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RECOMMENDED FOR FULL-TEXT PUBLICATION Pursuant to Sixth Circuit I.O.P. 32.1(b) File Name: 19a0048p.06 UNITED STATES COURT OF APPEALS FOR THE SIXTH CIRCUIT MICHELLE VALENT, Petitioner, > v. COMMISSIONER OF SOCIAL SECURITY, Respondent. No. 17-2109 Petition for Review of a Civil Money Penalty of the Social Security Administration. C-13-984—Social Security Administration; A-15-104—Departmental Appeals Board. Decided and Filed: March 20, 2019 Before: GILMAN, KETHLEDGE, and BUSH, Circuit Judges. _________________ COUNSEL ON BRIEF: Paul F. Doherty, JOHNSON LAW, PLC, Detroit, Michigan, for Petitioner. Laura Anne Sagolla, UNITED STATES ATTORNEY’S OFFICE, Detroit, Michigan, for Respondent. GILMAN, J., delivered the opinion of the court in which BUSH, J., joined. KETHLEDGE, J. (pp. 13–19), delivered a separate dissenting opinion. _________________ OPINION _________________ RONALD LEE GILMAN, Circuit Judge. The Commissioner of Social Security imposed an assessment of $51,410 and a civil monetary penalty of $75,000 on petitioner Michelle Valent after the Social Security Administration found that Valent failed to disclose that she had engaged in paid work activity while receiving Social Security disability benefits. Valent argues that No. 17-2109 Valent v. Comm’r of Soc. Sec. Page 2 42 U.S.C. § 421(m)(1)(B) prohibits the Administration from considering her work activity in determining whether she continues to be eligible as a disability-benefits recipient. She therefore contends that her failure to disclose her paid work activity was not a material omission, such an omission being a prerequisite for the Administration to impose an assessment and a penalty under 42 U.S.C. § 1320a-8(a). Finally, she asserts that even if her failure to disclose her paid work activity was a material omission, she did not have actual or constructive knowledge that her omission was material. For the reasons set forth below, we DENY Valent’s petition for review and AFFIRM the judgment of the Departmental Appeals Board. I. BACKGROUND A. Statutory framework The Social Security Act provides for the payment of benefits to individuals with a “disability,” which, as relevant here, is defined as a “medically determinable physical or mental impairment” that prevents a person from doing “any substantial gainful activity” for at least 12 months. 42 U.S.C. § 423(d)(1)(A). To receive disability benefits under the Act, an individual must apply to the Commissioner, who determines whether the applicant satisfies the statutory criteria. 42 U.S.C. § 423(a)–(b). Once an individual qualifies for benefits, the Commissioner must periodically verify that the beneficiary continues to be eligible for the program, a process called a “continuing disability review.” 42 U.S.C. § 421(i), (m). Congress amended the Act in 1999 “to help individuals with disabilities return to work.” Pub. L. No. 106-170, § (2)(a)(11), 113 Stat. 1860. The amended Act provides that, for the purpose of determining whether an individual who has received benefits for at least 24 months remains entitled to receive them, “no work activity engaged in by the individual may be used as evidence that the individual is no longer disabled.” 42 U.S.C. § 421(m)(1)(B). But the Act also states that the Commissioner may terminate benefits if the beneficiary “has earnings that exceed the level of earnings established by the Commissioner to represent substantial gainful activity.” 42 U.S.C. § 421(m)(2)(B). No. 17-2109 Valent v. Comm’r of Soc. Sec. Page 3 B. Factual background Valent applied for Social Security disability benefits in October 2003. The Administration found that she was disabled since March 2003, based primarily on various psychological problems, including depression. The Commissioner conducted a continuing-disability review in 2010 and found that Valent remained disabled. But in January 2012, the Administration’s Office of Inspector General (IG) received a tip that Valent had been working since 2009 at the War Era Veterans Alliance, an organization founded and owned by her brother and sister-in-law. A month later, the IG began an investigation into whether Valent had indeed worked at the Alliance. Valent signed forms during that investigation affirming that she had not earned income since 2003 or worked since 2004. The IG, to the contrary, concluded that Valent had been working at the Alliance since 2009 and that her failure to report her paid work activity was an omission of a “material fact.” See 42 U.S.C. § 1320a-8(a). Based on that omission, the IG recommended that Valent be assessed $68,547 (the amount of benefits paid to her since she had returned to work) and that she pay a civil penalty of $100,000 for her failure to report her paid work activity to the Administration. Section 1320a-8(a)(1)(C) authorizes the Administration to impose a penalty of up to $5,000 for each statement or representation in which an individual receiving Social Security disability benefits withheld material information. The IG determined that Valent made 41 material omissions—one for each month during which she received benefits without disclosing her work activity that generated earnings. He then decided to impose a penalty of $100,000 instead of the maximum penalty of $205,000. C. Procedural background Valent requested a hearing before an administrative law judge (ALJ), who heard testimony from the tipster and from Valent’s brother, among others. Her brother testified that he had assigned Valent simple tasks and paid her about $400 per week, essentially as an act of charity. In a June 2014 decision, the ALJ agreed with the IG’s finding that Valent had indeed worked for and been paid by the Alliance, her brother’s motivation notwithstanding. But the No. 17-2109 Valent v. Comm’r of Soc. Sec. Page 4 ALJ disagreed with the IG that Valent’s unreported work activity was an omission of a “material fact” because, according to the ALJ, 42 U.S.C. § 421(m)(1)(B) prevents the Commissioner from considering work activity “in evaluating whether [Valent] continued to be entitled to benefits or payments under the Act.” The ALJ therefore held that the IG had no basis for either the assessment or the penalty. The Departmental Appeals Board (the Board) reversed the ALJ’s ruling in November 2014, concluding that the ALJ’s interpretation of 42 U.S.C. § 421(m)(1)(B) was incorrect. Specifically, the Board held that “[s]ince work is relevant in determining whether amounts paid to a recipient are earnings from work, work is a fact [that the Administration] may consider in determining whether a 24-month recipient is entitled to benefits.” The Board remanded the case to the ALJ to make factual findings as to whether Valent knew or should have known that the omission of her work activity that generated earnings was material and would mislead the Administration. On remand, the ALJ reiterated his opinion that § 421(m)(1)(B) barred the Administration from considering Valent’s work activity. He therefore concluded that Valent had no reason to know that her failure to disclose her work activity was an omission of a material fact. Ultimately, the ALJ held that the Social Security Act and the Administration’s regulations “are not clear enough for a person of reasonable intelligence to know what activity is reportable as work activity.” The ALJ accordingly again declined to impose either an assessment or a penalty. Once more, the Board reversed the ALJ’s decision. It noted that constructive knowledge that an omission of fact is material is sufficient under 42 U.S.C. § 1320a-8(a). Furthermore, the Board disagreed with the ALJ’s conclusion that the regulatory scheme is so confusing that a reasonable person would not know that withholding the report of gainful work activity constitutes the omission of a material fact. So although the Board deferred to the ALJ’s findings of fact, it imposed a special assessment of $51,210 and a penalty of $75,000, both of which were less than the amounts originally levied by the IG. This petition for review followed. No. 17-2109 Valent v. Comm’r of Soc. Sec. Page 5 II. ANALYSIS A. Standard of review We review the Administration’s interpretation of law under the framework established in Chevron, U.S.A., Inc. v. Natural Resources Defense Council, Inc., 467 U.S. 837 (1984). That framework requires us to engage in a two-step inquiry. “First, always, is the question whether Congress has directly spoken to the precise question at issue. If the intent of Congress is clear, that is the end of the matter; for the court, as well as the agency, must give effect to the unambiguously expressed intent of Congress.” Id. at 842–43. We engage in step two “if the statute is silent or ambiguous with respect to the specific issue.” Id. at 843. Then, “the question for the court is whether the agency’s answer is based on a permissible construction of the statute.” Id. For agency determinations that are not interpreting a statute, we will set them aside only if they are “arbitrary, capricious, an abuse of discretion, or otherwise not in accordance with law.” Steeltech, Ltd. v. EPA, 273 F.3d 652, 655 (6th Cir. 2001) (quoting 5 U.S.C. § 706(2)(A)) (applying this standard to the EPA’s imposition of a civil penalty). And we will accept the Administration’s findings of fact if they are “supported by substantial evidence on the record considered as a whole.” 42 U.S.C. § 1320a-8(d)(2). B. Section 421(m) of the Social Security Act is ambiguous, and the Administration’s interpretation of that section is based on a permissible construction of the statute. The key interpretive question before us is whether the failure of an individual who receives Social Security disability benefits to report work activity that generates earnings constitutes the omission of a “material fact” under 42 U.S.C. § 1320a-8(a). That statute authorizes the Commissioner to impose an assessment and a penalty when a recipient of Social Security disability benefits “omits from a statement or representation . . . or otherwise withholds disclosure of, a fact which the person knows or should know is material to the determination of any initial or continuing right to or the amount of monthly insurance benefits.” 42 U.S.C. § 1320a-8(a)(1)(C). No. 17-2109 Valent v. Comm’r of Soc. Sec. Page 6 Under step one of the Chevron framework, Congress has not “directly spoken to the precise question at issue.” See Chevron, 467 U.S. at 842. Specifically, the Social Security Act is ambiguous with respect to the question at issue because 42 U.S.C. § 421(m)(1)(B) and m(2)(B) appear to conflict with one another. Section 421(m)(1)(B) states that when an individual has received Social Security disability benefits for at least 24 months, “no work activity engaged in by the individual may be used as evidence that the individual is no longer disabled.” But § 421(m)(2)(B) states that such an individual shall be subject to “termination of benefits under this subchapter in the event that the individual has earnings that exceed the level of earnings established by the Commissioner to represent substantial gainful activity.” These two provisions create an ambiguity as to whether the Commissioner may consider an individual’s work activity that generates earnings. Section 421(m)(1)(B) appears to proscribe taking such activity into account, yet the Commissioner would need to do so in order to determine whether the individual has earnings that amount to “substantial gainful activity.” The Second Circuit in Cappetta v. Commissioner of Social Security Administration, 904 F.3d 158 (2d Cir. 2018), addressed this very question and held that “although § 421(m)(1) makes ‘work activity’ irrelevant as both a reason to conduct a continuing disability review, and as evidence in such a review, the statute just as clearly permits the [Administration] to consider substantial gainful activity to terminate benefits.” Id. at 168. In Cappetta, the court resolved the issue at step one of the Chevron framework, holding that “the Commissioner may properly consider a failure to report work activity that generates profit or pay ‘material’ for purposes of § 1320a-8, and that the plain text of the statute authorizes the Commissioner to do so.” Id. (The term “profit or pay” comes from the Administration’s definition of “substantial gainful activity.” See 20 C.F.R. § 404.1572.) Although we disagree with the Second Circuit’s holding that the statute unambiguously authorizes the Commissioner to “consider a failure to report work activity that generates profit or pay ‘material’ for purposes of § 1320-8,” Cappetta, 904 F.3d at 168, we acknowledge that another circuit’s differing interpretation of the very statute at issue is evidence of ambiguity in the statutory scheme. See Salazar v. Butterball, LLC, 644 F.3d 1130, 1137 (10th Cir. 2011) (holding that a circuit split over whether donning and doffing personal protective equipment is No. 17-2109 Valent v. Comm’r of Soc. Sec. Page 7 considered “changing clothes” under 29 U.S.C. § 203(o) shows that the term “changing clothes” is ambiguous). We therefore conclude that the statute is ambiguous as to whether a failure to report work activity that generates profit or pay is a material omission under 42 U.S.C. § 1320a-8. Having determined that the statutory scheme is ambiguous, we now move on to the second step of the Chevron framework: “whether the agency’s answer is based on a permissible construction of the statute.” See Chevron, 467 U.S. at 843. The Board concluded that the Administration can consider a beneficiary’s “work activity for purposes of determining whether she had earnings from that work activity at the substantial gainful activity level, making information about her work material for purposes of [42 U.S.C] section [1320a-8](a)(1).” In support of this position, the Commissioner argues that the Administration can consider work activity for the “vocational” element of disability, a term that she defines as synonymous with the recipient “engaging in substantial gainful activity.” The Commissioner in essence acknowledges that the Administration cannot take work activity into account to conclude that a beneficiary like Valent is no longer suffering from a medical disability. But, the Commissioner argues, the Administration can take work activity into account in determining whether a beneficiary is engaging in substantial gainful activity. According to the Administration, a failure to report work activity that generates profit or pay is a material omission under 42 U.S.C. § 1320a-8 because such activity is relevant to the beneficiary’s “continuing right to . . . benefits.” See 42 U.S.C. § 1320a-8(a)(1)(C). This argument rings true because work activity that generates earnings can amount to substantial gainful activity, which is a proper ground for terminating benefits under 42 U.S.C. § 421(m)(2)(B). We conclude that the Administration’s interpretation is a permissible construction of the statute. Valent’s position is that the Administration can consider “substantial gainful activity” but not “work” or “work activity.” As the Commissioner argues, however, this construction of the statutory scheme “makes no sense” and “would be impossible to implement.” The Administration would be unable to examine a beneficiary’s substantial gainful activity without considering the beneficiary’s work activity that generates profit or pay. No. 17-2109 Valent v. Comm’r of Soc. Sec. Page 8 Nor does the Administration’s interpretation read out or ignore 42 U.S.C. § 421(m)(1)(B). It instead interprets that section, which prohibits the Administration from considering “work activity . . . as evidence that the individual is no longer disabled,” to bar it from considering work activity in determining whether a beneficiary is medically disabled. In other words, according to the Administration’s permissible construction of the statute, if an individual claims Social Security disability benefits because of, say, a back injury, and the Administration later determines that the individual was engaging in manual labor that belies his or her back injury, then it cannot use this work activity as evidence that the individual is no longer medically disabled. But if the work activity generates profit or pay, then the Administration can consider the work activity in determining whether the individual has “earnings that exceed the level of earnings established by the Commissioner to represent substantial gainful activity” under § 421(m)(2)(B). The Administration’s interpretation of the statutory scheme is further supported by the legislative history of 42 U.S.C. § 421(m). Subsection (m) was added to the Social Security Act as part of the Ticket to Work and Work Incentives Improvement Act of 1999. Pub. L. No. 106– 170, § 111(a), 113 Stat. 1860. The official committee report for that Act explains that the changes in § 421(m) are “intended to encourage long-term SSDI [Social Security Disability Insurance] beneficiaries to return to work by ensuring that work activity would not trigger an unscheduled medical review of their eligibility.” H.R. Rep. No. 106-393, pt. 1, at 45 (1999) (emphasis added). It continues, however, by noting that, “like all beneficiaries, long-term beneficiaries would have benefits suspended if earnings exceeded the substantial gainful activity level, and would be subject to periodic continuing disability reviews.” Id. As the Second Circuit held in Cappetta, “[t]hose observations support the Commissioner’s reading of the statute, because they demonstrate Congress’s clear intent to continue making substantial gainful activity—which the SSA assesses by looking primarily at earnings derived from work—relevant and applicable to SSDI beneficiaries.” Cappetta, 904 F.3d at 169 (emphasis in original). In sum, we defer to the Administration’s permissible construction of 42 U.S.C. § 421(m)(1)(B) and (m)(2)(B) as allowing it to consider a beneficiary’s work activity that generates profit or pay because such activity goes to the No. 17-2109 Valent v. Comm’r of Soc. Sec. Page 9 beneficiary’s substantial gainful activity. We also defer to the Administration’s permissible construction that a failure to report work activity generating profit or pay constitutes a material omission under 42 U.S.C. § 1320a-8. C. The Administration’s imposition of an assessment and a penalty in this case is consistent with its permissible construction of the Social Security Act. This leaves the question of how to apply the above principles to the present case. Both the IG and the Board found that Valent made a material omission under 42 U.S.C. § 1320a-8 when she failed to disclose her work activity with the War Era Veterans Alliance, an activity that generated profit or pay. According to the dissent, Valent’s assessment and penalty in this case were based solely on her failure to report work activity, not on her failure to disclose earnings. Dissenting Op. 15–16. The dissent further notes that the Commissioner’s counsel agreed during oral argument that the Commissioner imposed an assessment and a penalty in the present case based on Valent’s failure to disclose work activity. Dissenting Op. 16. But the dissent overlooks the Administration’s conclusion that work activity is a necessary component of substantial gainful activity, which is a proper ground for terminating benefits under 42 U.S.C. § 421(m)(2)(B). Under the Administration’s permissible construction of the Social Security Act, it can consider a beneficiary’s work activity as an element of substantial gainful activity. But it cannot take work activity into account (after the beneficiary has received benefits for at least 24 months) to conclude that the beneficiary is no longer suffering from a medical disability. Here, the Administration did not use Valent’s work activity to make any conclusions regarding her medical disability, so its imposition of an assessment and a penalty in this case is consistent with the Administration’s permissible construction of the statute. The dissent also contends that “the Commissioner imposed the sanction based solely on Valent’s failure to report ‘work activity’ period—without regard to whether she received any earnings from that activity.” Dissenting Op. 15 (emphasis in original). We respectfully disagree. In the IG’s June 3, 2013 letter to Valent, the IG states that Valent “failed to report to [the Administration] that [she] worked at the War Era Veterans Alliance” and that her brother, the coowner of the Alliance along with Valent’s sister-in-law, “paid [her] $400 per week.” Valent No. 17-2109 Valent v. Comm’r of Soc. Sec. Page 10 was thus being paid for her work, and the Administration took this fact into account when it imposed an assessment and a penalty. Whether the Administration can impose an assessment and a penalty on a beneficiary who fails to disclose unpaid work activity is not a question before us because Valent engaged in and failed to disclose her paid work activity with the Alliance. D. Valent had constructive notice that her failure to report her work activity that generated profit or pay was a material omission that misled the Administration. As we concluded earlier (see Part II.B. above), we defer to the Administration’s permissible determination that a failure to report work activity that generates profit or pay is a material omission under 42 U.S.C. § 1320a-8. We now turn to the two other elements of § 1320a-8: (1) whether Valent knew or should have known that her omission was material, and (2) whether she knew or should have known that her omission was misleading to the Administration. See 42 U.S.C. § 1320a-8(a)(1)(C). The Board, in its second decision in this case, concluded that Valent should have known that the failure to report her paid work activity with the Alliance was a material omission that misled the Administration. We agree with the Board that the statutory scheme and the Administration’s regulations put Valent on constructive notice that her failure to report was material. As the ALJ held on remand, “[t]he Administrative Procedure Act requires publication of legislative rules adopted by federal agencies and, based on that publication[,] the public has at least constructive, if not actual knowledge of the requirements of the regulations.” Several regulations put Valent on notice of her need to report work activity that generated profit or pay, and that a failure to do so would mislead the Administration. “Substantial gainful activity” is defined in 20 C.F.R. § 404.1572 as “work activity that you do for pay or profit.” And 20 C.F.R. § 404.1588(a) requires recipients of Social Security disability benefits to tell the Administration if they “return to work,” if they “increase the amount of [their work,]” or if their “earnings increase.” All of this is consistent with the statutory framework because, as the Second Circuit held in Cappetta, “calculating whether earnings amount to substantial gainful activity that prevent the continuing receipt of disability benefits is a complex undertaking that requires the [Administration] to have a complete picture of a SSDI recipient’s earnings.” Cappetta, 904 F.3d at 169 (citing 20 C.F.R. §§ 404.1574, 404.1592– No. 17-2109 Valent v. Comm’r of Soc. Sec. Page 11 404.1592a). Ultimately, the Board’s conclusion that Valent had constructive notice that her failure to report her work activity with the Alliance was a material omission that misled the Administration is not “arbitrary, capricious, an abuse of discretion, or otherwise not in accordance with the law.” See Steeltech, Ltd. v. EPA, 273 F.3d 652, 655 (6th Cir. 2001) (quoting 5 U.S.C. § 706(2)(A)). The dissent, however, argues that the Administration’s own regulation—specifically, 20 C.F.R. § 404.1594—refutes the position of the Commissioner and shows that Valent did not have constructive notice that her failure to disclose her work activity was a material omission. Dissenting Op. 19. We again respectfully disagree. The regulation reads as follows: If you are currently entitled to disability insurance benefits as a disabled worker . . . and at the time we are making a determination on your case you have received such benefits for at least 24 months, we will not consider the activities you perform in the work you are doing or have done during your current period of entitlement based on disability if they support a finding that your disability has ended. 20 C.F.R. § 404.1594(i)(2) (emphasis added). The regulation is consistent with the position advanced by the Administration in this case. In particular, the regulation states that the Administration “will not consider the activities you perform in the work you are doing.” Id. This means that the Administration cannot use the activities that a beneficiary performs during work to demonstrate that the beneficiary is no longer medically disabled. But it can use that work activity, if that activity generates profit or pay, as evidence that the beneficiary engaged in substantial gainful activity. E. The issues raised in Valent’s supplemental brief are not reviewable. This brings us to one final matter to be decided, which is based on our request that the parties file supplemental briefs to address the Second Circuit’s decision in Cappetta. In the course of doing so, Valent raised three new issues in her supplemental brief: (1) whether the Board can impose an assessment and penalty in the first instance, (2) whether the assessment and penalty are supported by substantial evidence, and (3) whether the Administration considered the fact that it suffered no actual loss. But these new arguments are not properly before us because No. 17-2109 Valent v. Comm’r of Soc. Sec. they were not raised in Valent’s opening brief. Page 12 See Island Creek Coal Co. v. Wilkerson, 910 F.3d 254, 256 (6th Cir. 2018) (“Appellants must raise any challenge to a district court or administrative decision in their opening brief.”). In addition, Valent did not challenge the amount of the assessment and penalty before the Board, and our jurisdiction is limited to issues raised administratively. See 42 U.S.C. § 1320a-8(d)(1). We therefore conclude that the new arguments raised in Valent’s supplemental brief are not reviewable. III. CONCLUSION For all of the reasons set forth above, we DENY Valent’s petition for review and AFFIRM the judgment of the Board. No. 17-2109 Valent v. Comm’r of Soc. Sec. Page 13 _________________ DISSENT _________________ KETHLEDGE, Circuit Judge, dissenting. In every case where an Article III court defers to the Executive’s interpretation of a statute under Chevron, our constitutional separation of powers is surely disordered. That disorder, the Supreme Court has said, is constitutionally permissible. But it is disorder nonetheless. For whenever a federal court declares a statute ambiguous and then hands over to an executive agency the power to say what the statute means, the Executive exercises a power that the Constitution has assigned to a different branch. One can conceive of this transfer in two ways. As Chevron itself conceives of it, the executive branch resolves the ambiguity by exercising legislative power to define the statute’s terms. 467 U.S. at 843-44. Under that view, Chevron allows an executive agency to impose binding obligations upon our citizenry—which is to say, to legislate—through a process vastly less difficult and subject to democratic scrutiny than the legislative process prescribed in the Constitution. See U.S. Const. art. I, § 7. For where the Constitution requires the concurrence of the House, the Senate, and the President (or an overwhelming consensus in the House and Senate)—the approval, in other words, of every component of the elected branches—Chevron requires only the approval of a single agency head. Alternatively, Chevron effects an abdication of “[t]he judicial power” vested in Article III courts—as the judicial branch cedes to the Executive the “emphatic[] . . . province and duty of the judicial department to say what the law is.” U.S. Const. art. III, § 1; Marbury v. Madison, 1 Cranch 137, 177 (1803). And under either conception of Chevron, the agency is free to expand or change the obligations upon our citizenry without any change in the statute’s text. See Nat’l Cable & Telecomm. Assoc. v. Brand X Internet Servs., 545 U.S. 967, 981-82 (2005). Under Chevron itself, courts should ensure that this disorder happens as rarely as it lawfully can. Chevron directs courts to exhaust all the “traditional tools of statutory construction”—and there are many of them—before surrendering to some putative ambiguity and thereby allowing the Executive to exercise power belonging to another branch. See 467 U.S. No. 17-2109 Valent v. Comm’r of Soc. Sec. Page 14 at 843 n.9. For just as the separation of powers “safeguard[s] individual liberty,” N.L.R.B. v. Noel Canning, 573 U.S. 513, 525 (2014), so too the consolidation of power in the Executive plainly threatens it. In short, an Article III court should not defer to an executive agency’s pronouncement of “what the law is” unless the court has exhaustively demonstrated—and not just recited—that every judicial tool has failed. But that is hardly what happens in reality. Instead, the federal courts have become habituated to defer to the interpretive views of executive agencies, not as a matter of last resort but first. In too many cases, courts do so almost reflexively, as if doing so were somehow a virtue, or an act of judicial restraint—as if our duty were to facilitate violations of the separation of powers rather than prevent them. In this case, respectfully, the tools of statutory construction are hardly employed. Rather than analyze the interpretive issue, the majority merely frames it. And the agency’s interpretation—now the law of our circuit—construes the words of the statute in a manner that no ordinary speaker of the English language would recognize. (Agencies are experts at policy, but not necessarily at statutory interpretation.) Meanwhile, the majority overlooks more casespecific grounds on which Valent is entitled to relief. I. The question presented by this case is whether the Social Security Act authorized the Commissioner to sanction Valent for her failure to report her “work activity.” The Act allows the Commissioner to impose certain penalties and assessments for each instance in which a person “omits from a statement or representation . . . or otherwise withholds disclosure of, a fact which the person knows or should know is material to the determination of any initial or continuing right” to disability insurance benefits. 42 U.S.C. § 1320a-8(a)(1)(C). To impose a penalty and assessment, the Commissioner bears the burden of proving three elements: first, that a person failed to disclose a “material fact”; second, that the person had reason to know the fact was “material”; and third, that the person had reason to know that failure to disclose the fact was “misleading” to the agency. Id.; 20 C.F.R. § 498.215(b)(2). A fact is “material” if the No. 17-2109 Valent v. Comm’r of Soc. Sec. Page 15 Commissioner of Social Security “may consider” it when “evaluating whether an applicant is entitled to benefits[.]” 42 U.S.C. § 1320a-8(a)(2). The Commissioner imposed the assessment and penalty (hereinafter, “the sanction”) against Valent based solely on her failure to disclose her “work activity” at the Alliance. R. 18 at 835; see also R. 18 at 119. Valent argues that her work activity could not be “material” because the Commissioner could not use it as evidence against her. Section § 421(m)(1)(B) provides in relevant part: (m) Work activity as basis for review (1) In any case where an individual entitled to disability insurance benefits . . . has received such benefits for at least 24 months— ... (B) no work activity engaged in by the individual may be used as evidence that the individual is no longer disabled[.] 42 U.S.C. § 421(m)(1)(B) (emphasis added). The Commissioner may terminate benefits, however, if the beneficiary “has earnings” that exceed an amount “established by the Commissioner to represent substantial gainful activity.” Id. § 421(m)(2)(B) (emphasis added). The question, then, is whether the Commissioner could “consider” Valent’s work activity when determining whether she remained “entitled to benefits”—in which case her work activity would be “material[,]” id. § 1320a-8(a)(2)—even though her work activity may not “be used as evidence” that she was “no longer disabled.” Id. § 421(m)(1)(B). As an initial matter, the majority repeatedly misstates the basis on which the Commissioner imposed the sanction at issue here. The Commissioner did not, as the majority recites throughout its opinion, impose the sanction based on Valent’s failure to report “work activity that generates earnings” or “work activity that generates profit or pay[.]” Maj. Op. at 6, 8 (emphasis added). That characterization distorts the question presented by blending a fact that the agency may use as evidence against a beneficiary (i.e., her earnings) with a fact the agency may not (i.e., her work activity). Instead, the Commissioner imposed the sanction based solely on Valent’s failure to report “work activity” period—without regard to whether she received any earnings from that activity. For example, the ALJ on remand noted: “It is important to No. 17-2109 Valent v. Comm’r of Soc. Sec. Page 16 recognize that the [Inspector General] did not charge [Valent] with failure to report earnings or failure to report substantial gainful activity, both of which are material facts. The [IG] cited failure to report work activity as the basis for the [sanction.]” R. 18 at 124 (emphasis added). The Board likewise wrote that the Inspector General had proposed the sanction for Valent’s “failure to disclose that she had worked while receiving [benefits.]” R. 18 at 10. The Commissioner’s brief to this court likewise recited that Valent had “withheld information that she was engaged in work activity while receiving disability benefits.” Comm’r Br. at 21. True, as the majority points out, the IG’s letter to Valent recited that she had received a stipend from her brother in exchange for her work activity. But the fact remains that the Commissioner’s stated basis for imposing the sanction was solely her work activity. The Commissioner’s counsel expressly conceded the point at oral argument: COURT: As I understand the record here, the Commissioner sought this penalty and repayment of benefits solely on the ground of her failure to disclose work activity, not substantial gainful or earnings. GOVERNMENT: That’s correct. COURT: Why in the world did the Commissioner do that? GOVERNMENT: I don’t know. Oral Arg. at 28:02. Working from this mistaken understanding of the basis for the Commissioner’s action, the majority then says that the statute is ambiguous because §§ 421(m)(1)(B) and (2)(B) “appear to conflict with one another.” Maj. Op. at 6. That two provisions appear to conflict, however, does not mean they are ambiguous. Instead that means we must use all the tools of statutory construction, if at all possible, to interpret the statute as “an harmonious whole.” FDA v. Brown & Williamson Tobacco Corp., 529 U.S 120, 133 (2000) (internal quotation marks omitted). That does not happen here: the majority instead goes on to say that it disagrees with the Second Circuit’s reading of this statute, and that “another circuit’s differing interpretation of the very statute at issue is evidence of ambiguity in the statutory scheme.” Maj. Op. at 6. In Chevron cases especially, that assertion cannot be right: that two circuits disagree as to the interpretation of a statute does not mean the Executive gets to interpret it. Sometimes one of the circuit courts No. 17-2109 Valent v. Comm’r of Soc. Sec. Page 17 is simply wrong. That is why we have a Supreme Court; and that Court, not the Executive, is the arbiter of circuit splits. More to the point, on the basis of a conclusory statement about the two provisions at issue, and the mere fact of another court’s conflicting decision, the majority moves past Chevron’s “step one” and allows the Executive to assume the judicial role. A court more vigilant about the constitutional separation of powers might instead observe that the verbs in the operative provisions here are different: section 421(m)(1)(B) says that a beneficiary’s work activity may not be “used as evidence that [she] is no longer disabled,” id. (emphasis added)— potentially a relatively narrow proscription—whereas § 1320a-8(a)(2) says that a fact is “material” if the Commissioner may “consider” it when “evaluating whether an applicant is entitled to benefits.” Id. (emphasis added). Different words in statutes usually have different meanings. See Henson v. Santander Consumer U.S.A., Inc., 137 S. Ct. 1718, 1723 (2017). And just as in civil cases a party is entitled to obtain evidence that might be excluded on any number of grounds from admission at trial, see Fed. R. Civ. P. 26(b)(1), Fed. R. Evid. 402, so too might the Commissioner be able to “consider” facts that “may not be used as evidence” in determining disability. Or—to take the majority’s putative conflict between §§ 421(m)(1)(B) and (2)(B) head-on—perhaps the agency can terminate benefits based on the beneficiary’s “earnings” (which is permitted under § 421(m)(2)(B)) without using her “work activity” as evidence against her (which is proscribed by § 421(m)(1)(B)). (That the agency has elsewhere defined “substantial gainful activity” as used in § 421(m)(2)(B) to include “work activity” does not mean that the two provisions conflict. For if a court can construe the two provisions as “an harmonious whole,” then the agency’s conflicting interpretation must yield. Brown & Williamson Tobacco Corp., 529 U.S at 133 (internal quotation marks omitted).) But the majority exhausts none of these possibilities before ceding the judicial role. The interpretation to which the majority then defers is almost a test case for how far an agency can go in Chevron’s “step two.” Specifically, the agency notes that § 421(m)(1)(B) includes the phrase “no longer disabled[,]” and that, in the agency’s paraphrase, disability as defined by 42 U.S.C. § 423(d)(1)(A) “has both a vocational and a medical component.” Comm’r Br. at 24. The agency then asserts that “it is not clear whether section 421(m)(1)(B) precludes No. 17-2109 Valent v. Comm’r of Soc. Sec. Page 18 the Commissioner from using ‘work activity’ to determine whether a beneficiary” meets the “medical” component of disability, or the “vocational” component, “or both.” Comm’r Br. at 25. From there the agency submits—as an interpretation to which the majority defers—that it can consider “work activity” for purposes of the “vocational” component of disability, but not the “medical” component. But of course the statute is “clear” on what it “precludes”: section 421(m)(1)(B) says the Commissioner may not use a beneficiary’s work activity as evidence that she is not “disabled” simpliciter, which means the agency cannot use a beneficiary’s work activity as evidence for any part of a determination that she is not disabled. Nothing about that proscription is ambiguous. What the agency proposes here is not interpretation of a statute, but amputation, by which the agency (and now our court) discards roughly half the protection that Congress unambiguously provided to beneficiaries in § 421(m)(1)(B). The agency has not carried its burden to show that Valent’s work activity was material within the meaning of § 1320a-8(a)(2). II. Valent is also entitled to relief for a simpler reason: the agency has failed to show that she knew or had reason to know that her work activity was material. The majority finds this element of the sanction met for the same reason the Board did in its second decision: that (in their view) an agency regulation required her to report her work activity. See Maj. Op. at 10 (citing 20 C.F.R. 404.1588(a)). But the majority overlooks that the Board itself expressly rejected this very position in its first decision below, when the Board held that this same regulation was “relevant” but “not determinative” of the question whether Valent knew or had reason to know that her work activity was material. R. 18 at 240. Under the Administrative Procedure Act, we set aside agency action that is “arbitrary, capricious, an abuse of discretion, or otherwise not in accordance with law.” 5 U.S.C. § 706(2)(A). Under that rule, “[a]gencies are free to change their existing policies[,]” but an agency “must at least display awareness that it is changing position and show that there are good reasons” for the change. Encino Motorcars, LLC v. Navarro, 136 S. Ct. 2117, 2125-26 (2016) (internal quotation marks omitted). An “unexplained inconsistency in agency policy[,]” in contrast, is reason to find it arbitrary and capricious. Id. (internal quotation marks omitted). No. 17-2109 Valent v. Comm’r of Soc. Sec. Page 19 Here, neither the agency in its brief in this appeal, nor the Board in its second decision, has offered any explanation as to why the Board’s position in its first decision was wrong. And yet—in conflict with that position—the Board has proceeded to impose a sanction exceeding $100,000. On this record, therefore, the agency’s determination as to this element was arbitrary and capricious. Finally, a more pertinent regulation—unmentioned by the Commissioner in her brief— seriously undermines the agency’s position here. Specifically, in response to the enactment of § 421(m), the Commissioner promulgated a regulation, entitled “How we will determine whether your disability continues or ends.” See 20 C.F.R. § 404.1594. This regulation assures beneficiaries as follows: If you are currently entitled to disability insurance benefits as a disabled worker . . . and at the time we are making a determination on your case you have received such benefits for at least 24 months, we will not consider the activities you perform in the work you are doing or have done during your current period of entitlement based on disability if they support a finding that your disability has ended. 20 C.F.R. § 404.1594(i)(2) (emphasis added). The reason for this regulation, as the agency explained it, was simple: “we [have] concluded that there is no other permissible interpretation of the language of section [4]21(m)(1)(B).” 71 Fed. Reg. 66,850 (Nov. 17, 2006). Thus, in this regulation—which by its terms (“you”) speaks directly to the beneficiary—the agency interprets the proscription against “use[]” of work activity in § 421(m)(1)(B) to mean that the agency cannot “consider” that activity to “support a finding that your disability has ended.” See 20 C.F.R. § 404.1594(i)(2). And that quite possibly amounts to an assurance to the beneficiary herself that her work activity was not material. See 42 U.S.C. § 1320a-8(a)(2). I respectfully dissent.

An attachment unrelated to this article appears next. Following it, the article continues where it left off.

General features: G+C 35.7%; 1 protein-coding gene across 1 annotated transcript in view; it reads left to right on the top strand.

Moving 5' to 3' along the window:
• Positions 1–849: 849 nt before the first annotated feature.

Primary Holding

Sixth Circuit upholds Social Security Administration's interpretation of a statute requiring that recipients of disability benefits report "substantial gainful activity."